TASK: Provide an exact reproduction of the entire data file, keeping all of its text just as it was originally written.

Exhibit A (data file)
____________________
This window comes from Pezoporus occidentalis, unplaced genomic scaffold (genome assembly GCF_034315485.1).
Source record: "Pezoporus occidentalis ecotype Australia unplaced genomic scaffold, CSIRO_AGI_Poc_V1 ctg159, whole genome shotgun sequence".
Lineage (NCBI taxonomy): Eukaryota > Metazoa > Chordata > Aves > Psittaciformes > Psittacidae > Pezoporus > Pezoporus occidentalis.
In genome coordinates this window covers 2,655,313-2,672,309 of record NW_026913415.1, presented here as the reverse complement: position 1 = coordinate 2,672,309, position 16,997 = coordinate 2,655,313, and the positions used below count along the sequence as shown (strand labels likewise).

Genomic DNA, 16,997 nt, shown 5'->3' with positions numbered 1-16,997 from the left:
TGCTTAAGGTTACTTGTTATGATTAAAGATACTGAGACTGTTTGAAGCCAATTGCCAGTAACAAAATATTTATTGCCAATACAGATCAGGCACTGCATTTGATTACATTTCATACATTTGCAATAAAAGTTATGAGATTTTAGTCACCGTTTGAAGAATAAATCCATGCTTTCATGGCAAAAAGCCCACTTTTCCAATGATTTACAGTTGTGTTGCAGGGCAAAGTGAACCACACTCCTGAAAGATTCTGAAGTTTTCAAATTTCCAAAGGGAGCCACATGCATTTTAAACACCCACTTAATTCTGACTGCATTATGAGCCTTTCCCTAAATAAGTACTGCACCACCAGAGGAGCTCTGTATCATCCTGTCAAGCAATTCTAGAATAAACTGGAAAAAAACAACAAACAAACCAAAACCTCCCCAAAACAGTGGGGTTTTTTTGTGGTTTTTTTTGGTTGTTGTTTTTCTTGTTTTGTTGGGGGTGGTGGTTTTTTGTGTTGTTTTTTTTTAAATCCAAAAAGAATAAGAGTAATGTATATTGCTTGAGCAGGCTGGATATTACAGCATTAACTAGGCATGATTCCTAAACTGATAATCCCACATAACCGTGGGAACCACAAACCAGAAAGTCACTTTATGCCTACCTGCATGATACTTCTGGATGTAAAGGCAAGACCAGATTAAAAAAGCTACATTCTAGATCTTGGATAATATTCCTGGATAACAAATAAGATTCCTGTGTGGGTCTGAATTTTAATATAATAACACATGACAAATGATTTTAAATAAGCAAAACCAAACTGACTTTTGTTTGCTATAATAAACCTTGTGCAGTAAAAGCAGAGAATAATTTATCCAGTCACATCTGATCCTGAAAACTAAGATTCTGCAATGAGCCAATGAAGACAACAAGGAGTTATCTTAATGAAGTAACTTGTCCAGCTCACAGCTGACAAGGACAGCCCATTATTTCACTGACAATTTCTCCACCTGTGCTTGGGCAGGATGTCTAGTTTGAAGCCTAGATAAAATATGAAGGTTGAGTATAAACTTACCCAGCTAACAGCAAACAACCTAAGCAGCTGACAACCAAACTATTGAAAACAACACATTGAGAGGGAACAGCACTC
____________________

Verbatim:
This window comes from Pezoporus occidentalis, unplaced genomic scaffold (genome assembly GCF_034315485.1).
Source record: "Pezoporus occidentalis ecotype Australia unplaced genomic scaffold, CSIRO_AGI_Poc_V1 ctg159, whole genome shotgun sequence".
Lineage (NCBI taxonomy): Eukaryota > Metazoa > Chordata > Aves > Psittaciformes > Psittacidae > Pezoporus > Pezoporus occidentalis.
In genome coordinates this window covers 2,655,313-2,672,309 of record NW_026913415.1, presented here as the reverse complement: position 1 = coordinate 2,672,309, position 16,997 = coordinate 2,655,313, and the positions used below count along the sequence as shown (strand labels likewise).

Genomic DNA, 16,997 nt, shown 5'->3' with positions numbered 1-16,997 from the left:
TGCTTAAGGTTACTTGTTATGATTAAAGATACTGAGACTGTTTGAAGCCAATTGCCAGTAACAAAATATTTATTGCCAATACAGATCAGGCACTGCATTTGATTACATTTCATACATTTGCAATAAAAGTTATGAGATTTTAGTCACCGTTTGAAGAATAAATCCATGCTTTCATGGCAAAAAGCCCACTTTTCCAATGATTTACAGTTGTGTTGCAGGGCAAAGTGAACCACACTCCTGAAAGATTCTGAAGTTTTCAAATTTCCAAAGGGAGCCACATGCATTTTAAACACCCACTTAATTCTGACTGCATTATGAGCCTTTCCCTAAATAAGTACTGCACCACCAGAGGAGCTCTGTATCATCCTGTCAAGCAATTCTAGAATAAACTGGAAAAAAACAACAAACAAACCAAAACCTCCCCAAAACAGTGGGGTTTTTTTGTGGTTTTTTTTGGTTGTTGTTTTTCTTGTTTTGTTGGGGGTGGTGGTTTTTTGTGTTGTTTTTTTTTAAATCCAAAAAGAATAAGAGTAATGTATATTGCTTGAGCAGGCTGGATATTACAGCATTAACTAGGCATGATTCCTAAACTGATAATCCCACATAACCGTGGGAACCACAAACCAGAAAGTCACTTTATGCCTACCTGCATGATACTTCTGGATGTAAAGGCAAGACCAGATTAAAAAAGCTACATTCTAGATCTTGGATAATATTCCTGGATAACAAATAAGATTCCTGTGTGGGTCTGAATTTTAATATAATAACACATGACAAATGATTTTAAATAAGCAAAACCAAACTGACTTTTGTTTGCTATAATAAACCTTGTGCAGTAAAAGCAGAGAATAATTTATCCAGTCACATCTGATCCTGAAAACTAAGATTCTGCAATGAGCCAATGAAGACAACAAGGAGTTATCTTAATGAAGTAACTTGTCCAGCTCACAGCTGACAAGGACAGCCCATTATTTCACTGACAATTTCTCCACCTGTGCTTGGGCAGGATGTCTAGTTTGAAGCCTAGATAAAATATGAAGGTTGAGTATAAACTTACCCAGCTAACAGCAAACAACCTAAGCAGCTGACAACCAAACTATTGAAAACAACACATTGAGAGGGAACAGCACTC